Emotions run high in Cubs’ 3-2 comeback victory against Reds as benches clear
Benches cleared in the eighth inning after Reds reliever Amir Garrett shouted at first baseman Anthony Rizzo following a strikeout.
CINCINNATI — The Cubs didn’t play their best baseball in April and stumbled out of the gate, going 11-15 last month.
Manager David Ross has been looking for more balanced games, wanting to see good offense and good pitching at the same time. Many of the Cubs’ games last month featured one or the other, but rarely did they feature both.
But the Cubs got a little bit of everything in their 3-2 victory Saturday against the Reds.
‘‘It’s a close game, you’ve got high emotions and [it’s] a division rival,’’ second baseman Nico Hoerner said. ‘‘I know it’s May 1 and early in the year, but it’s definitely significant for the morale of this team and what we can do in games like that.’’
The Cubs trailed 2-0 early, but they came back to tie the score on an RBI single by Jason Heyward in the fourth inning. They would score the go-ahead run on an RBI single by Hoerner in the sixth.
Things got testy after Reds reliever Amir Garrett struck out first baseman Anthony Rizzo in the eighth. The two have had verbal exchanges in the past, and Garrett proceeded to yell in Rizzo’s direction after the strikeout as Rizzo walked back to the dugout.
‘‘That’s not the way that I think baseball is intended to go,’’ Ross said. ‘‘But I think that’s his style. I don’t agree with it. I think it’s garbage, but he’s not on my team.’’
Shortstop Javy Baez took exception to Garrett barking at Rizzo and immediately hopped over the rail of the dugout in his defense. Baez made his way toward the mound as the benches emptied before the umpires broke it up.
‘‘I’m not going to let [Amir Garrett] or anyone disrespect my teammates,’’ Baez said afterward. ‘‘I like what he does, [but] he’s just got to do it to his team and not to us after a strikeout. I’ve hit three homers against him, and I didn’t do anything to show him up or his team, you know?’’
Once order was restored, the Reds gave closer Craig Kimbrel everything he could handle in the ninth.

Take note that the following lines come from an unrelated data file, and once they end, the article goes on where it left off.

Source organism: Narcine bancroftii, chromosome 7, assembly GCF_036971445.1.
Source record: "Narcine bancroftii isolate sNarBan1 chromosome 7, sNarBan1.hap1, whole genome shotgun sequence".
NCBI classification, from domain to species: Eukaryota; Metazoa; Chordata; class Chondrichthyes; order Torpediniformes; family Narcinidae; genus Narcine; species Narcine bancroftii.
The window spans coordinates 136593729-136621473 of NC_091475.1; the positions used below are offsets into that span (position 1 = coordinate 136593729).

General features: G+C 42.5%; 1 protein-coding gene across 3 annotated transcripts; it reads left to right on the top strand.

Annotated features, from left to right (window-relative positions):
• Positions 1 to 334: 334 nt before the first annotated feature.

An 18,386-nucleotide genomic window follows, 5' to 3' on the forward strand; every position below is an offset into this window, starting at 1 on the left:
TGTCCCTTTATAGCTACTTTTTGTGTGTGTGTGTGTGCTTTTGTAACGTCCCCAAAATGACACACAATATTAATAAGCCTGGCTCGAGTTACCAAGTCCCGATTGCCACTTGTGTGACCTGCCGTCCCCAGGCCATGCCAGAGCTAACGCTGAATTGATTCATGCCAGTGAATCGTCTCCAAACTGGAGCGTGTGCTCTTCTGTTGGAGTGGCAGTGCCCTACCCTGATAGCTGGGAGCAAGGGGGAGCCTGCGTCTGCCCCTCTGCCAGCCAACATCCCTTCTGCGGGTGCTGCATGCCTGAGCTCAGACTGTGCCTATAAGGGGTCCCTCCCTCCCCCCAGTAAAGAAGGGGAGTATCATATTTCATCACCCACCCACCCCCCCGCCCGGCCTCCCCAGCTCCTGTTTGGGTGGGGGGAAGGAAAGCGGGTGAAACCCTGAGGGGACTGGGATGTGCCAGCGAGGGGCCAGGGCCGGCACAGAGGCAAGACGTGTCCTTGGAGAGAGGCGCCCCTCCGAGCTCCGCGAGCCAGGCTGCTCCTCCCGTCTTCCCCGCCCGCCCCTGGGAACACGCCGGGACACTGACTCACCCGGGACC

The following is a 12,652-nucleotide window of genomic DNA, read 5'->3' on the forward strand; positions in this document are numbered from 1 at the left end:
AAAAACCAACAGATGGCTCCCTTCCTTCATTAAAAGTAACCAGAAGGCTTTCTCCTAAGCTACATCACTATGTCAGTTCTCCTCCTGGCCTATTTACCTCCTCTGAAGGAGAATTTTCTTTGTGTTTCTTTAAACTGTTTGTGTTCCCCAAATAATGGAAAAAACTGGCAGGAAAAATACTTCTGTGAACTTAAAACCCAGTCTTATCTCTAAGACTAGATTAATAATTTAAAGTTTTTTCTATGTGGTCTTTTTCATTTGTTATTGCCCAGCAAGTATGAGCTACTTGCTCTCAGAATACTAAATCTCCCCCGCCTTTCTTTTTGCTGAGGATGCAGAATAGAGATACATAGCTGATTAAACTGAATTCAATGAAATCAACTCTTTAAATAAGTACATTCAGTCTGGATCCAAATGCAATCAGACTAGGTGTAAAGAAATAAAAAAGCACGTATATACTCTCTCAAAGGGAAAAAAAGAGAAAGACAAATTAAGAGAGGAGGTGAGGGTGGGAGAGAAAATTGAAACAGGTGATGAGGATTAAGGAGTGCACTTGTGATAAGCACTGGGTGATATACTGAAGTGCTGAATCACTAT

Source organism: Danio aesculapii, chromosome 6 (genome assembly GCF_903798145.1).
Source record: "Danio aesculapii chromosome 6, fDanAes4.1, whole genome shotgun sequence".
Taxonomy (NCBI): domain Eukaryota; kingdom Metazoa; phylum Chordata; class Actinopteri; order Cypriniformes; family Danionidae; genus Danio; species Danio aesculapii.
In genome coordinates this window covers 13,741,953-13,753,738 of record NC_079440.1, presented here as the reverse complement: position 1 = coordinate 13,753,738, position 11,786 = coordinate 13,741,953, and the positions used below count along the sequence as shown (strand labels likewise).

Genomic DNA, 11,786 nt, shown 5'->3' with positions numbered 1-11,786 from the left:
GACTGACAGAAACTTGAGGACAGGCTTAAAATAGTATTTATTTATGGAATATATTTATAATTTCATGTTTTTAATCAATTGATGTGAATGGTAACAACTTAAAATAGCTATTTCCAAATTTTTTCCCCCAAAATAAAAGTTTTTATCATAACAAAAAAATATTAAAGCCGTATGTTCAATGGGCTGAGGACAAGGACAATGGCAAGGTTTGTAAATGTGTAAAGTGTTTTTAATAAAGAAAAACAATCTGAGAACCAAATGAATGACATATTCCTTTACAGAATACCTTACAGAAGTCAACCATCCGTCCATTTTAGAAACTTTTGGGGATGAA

Kimbrel allowed back-to-back singles to open the inning, putting the tying and go-ahead runs on base with nobody out. He proceeded to strike out Alex Blandino and Tyler Naquin looking before getting former Cubs outfielder Nick Castellanos on a grounder to end the game. The Cubs’ bullpen worked five scoreless innings with eight strikeouts.
‘‘A really good day in the bullpen,’’ Ross said. ‘‘We held strong. It was really big of Craig to lock it down there in the end, not crumbling under adversity and doing what he does. I thought all around it was a really nice win for us.’’
It might not have been possible without the work of starter Zach Davies, who wasn’t perfect but had his best start in almost a month. Davies’ stuff was better than it has been in many of his recent starts, and he had batters chasing his changeups down in the zone and taking some ugly swings.
The game could have gotten away from Davies when he faced bases-loaded, two-out jams in the third and fourth, but he made big pitches when he needed them to keep the Cubs in the game. He allowed one earned run and four hits, struck out three and walked three in four innings.
‘‘Swing-and-miss is great,’’ Davies said. ‘‘You avoid contact, you avoid the luck or whatever they call it — BABiP [batting average on balls in play] — and things like that in the game. . . .
‘‘I felt like in the past few games, guys have kind of been diving over the plate, trying to get low in the zone and sit on changeups. So being able to locate in and out kind of freed up that changeup in the count to get a little bit different swings on it.’’